During the South Africa leg of the residency Ian and Kamil spent several days at the SAAO field station near the small town of Sutherland. The Southern African Largest Telescope (SALT) can detect stars one billion times dimmer than the faintest star that we can see with the naked eye. The telescope enables imaging, spectroscopic, and polarimetric analysis of the radiation from astronomical objects out of reach of northern hemisphere telescopes. The artists spent time learning from the scientists about the instrumentation involved in the imaging of these complex skyscapes, as well as connecting to the community on the ground, reconnecting to indigenous ways of navigating the sky and our galaxy. They also encountered a “rock gong” on a farm outside Loxton. These flattish dolerite rocks are balanced naturally on three or more points and are almost always associated with rock engraving sites in the Karoo, but no ethnographic explanation exists for their use.
“In the last weeks we got to experience larger-than-life instruments that collect information from the far reaches of the cosmos. These are required to be positioned in areas with as little human interference as possible, creating new opportunities for nature and technology to meet. Dark skies enabled us to see the Milky Way with our own eyes. While we were trying to hold on to what we were seeing through the lenses of our cameras our attempts at taking snapshots started to resemble the actions of the astronomers next door modifying the exposure times of their observational tools in order to best catch the desired waves from space.”Ian Purnell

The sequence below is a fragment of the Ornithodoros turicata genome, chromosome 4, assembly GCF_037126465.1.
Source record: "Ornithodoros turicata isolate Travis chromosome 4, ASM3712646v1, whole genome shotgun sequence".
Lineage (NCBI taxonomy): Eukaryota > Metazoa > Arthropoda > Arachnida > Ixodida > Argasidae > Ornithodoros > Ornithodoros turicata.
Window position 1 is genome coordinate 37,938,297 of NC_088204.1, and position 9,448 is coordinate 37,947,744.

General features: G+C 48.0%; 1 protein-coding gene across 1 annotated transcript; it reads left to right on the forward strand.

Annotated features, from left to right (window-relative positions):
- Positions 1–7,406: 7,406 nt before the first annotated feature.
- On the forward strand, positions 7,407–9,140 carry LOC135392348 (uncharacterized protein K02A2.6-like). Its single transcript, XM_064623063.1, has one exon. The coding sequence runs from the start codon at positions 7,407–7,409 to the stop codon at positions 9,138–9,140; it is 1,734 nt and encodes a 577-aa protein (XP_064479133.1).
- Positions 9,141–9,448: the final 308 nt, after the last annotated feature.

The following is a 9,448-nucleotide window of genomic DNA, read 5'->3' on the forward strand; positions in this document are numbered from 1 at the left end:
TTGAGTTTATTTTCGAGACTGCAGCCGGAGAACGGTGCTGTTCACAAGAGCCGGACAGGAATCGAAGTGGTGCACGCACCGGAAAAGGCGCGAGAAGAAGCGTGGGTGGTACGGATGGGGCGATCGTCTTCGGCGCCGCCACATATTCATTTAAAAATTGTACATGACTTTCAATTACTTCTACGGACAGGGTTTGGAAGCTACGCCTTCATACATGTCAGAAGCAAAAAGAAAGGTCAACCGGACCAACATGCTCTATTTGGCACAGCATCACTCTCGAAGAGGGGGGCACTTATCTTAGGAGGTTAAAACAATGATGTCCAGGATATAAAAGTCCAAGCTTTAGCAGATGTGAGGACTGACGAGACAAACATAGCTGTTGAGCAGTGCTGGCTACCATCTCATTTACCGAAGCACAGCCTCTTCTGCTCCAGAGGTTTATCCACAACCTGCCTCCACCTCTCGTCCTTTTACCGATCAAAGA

“One night, alone in the dark and away from humans I sat and listened. There is something special in visiting places with little noise. Noise not just in the sonic but in the broader sense in which noise permeates as signals through the human world where listening, seeing and perceiving certain things becomes impossible. Only in the darkness and silence of the Karoo did I feel I could for the first time in my life observe and listen to the glow and sound of my own mind.”Kamil Hassim
During their residency at CERN, the artists engaged with a range of scientists and encountered some of the world’s largest and most complex scientific instruments to learn more about the fundamental structure of particles that make up the universe. Some of the artists’ activities included a tour of the Microcosm exhibition and meeting with theoretical physicist John Ellis, who has been working at CERN since the 70s and regularly engages with artists in residence at the Laboratory. The artists also visited the Alpha Magnetic Spectrometer (AMS-02) with physicist Tatiana Medvedeva. The AMS-02 is a particle-physics detector that looks for dark matter, antimatter and missing matter from a module attached to the outside of the International Space Station (ISS).
Event Horizon by Kamil Hassim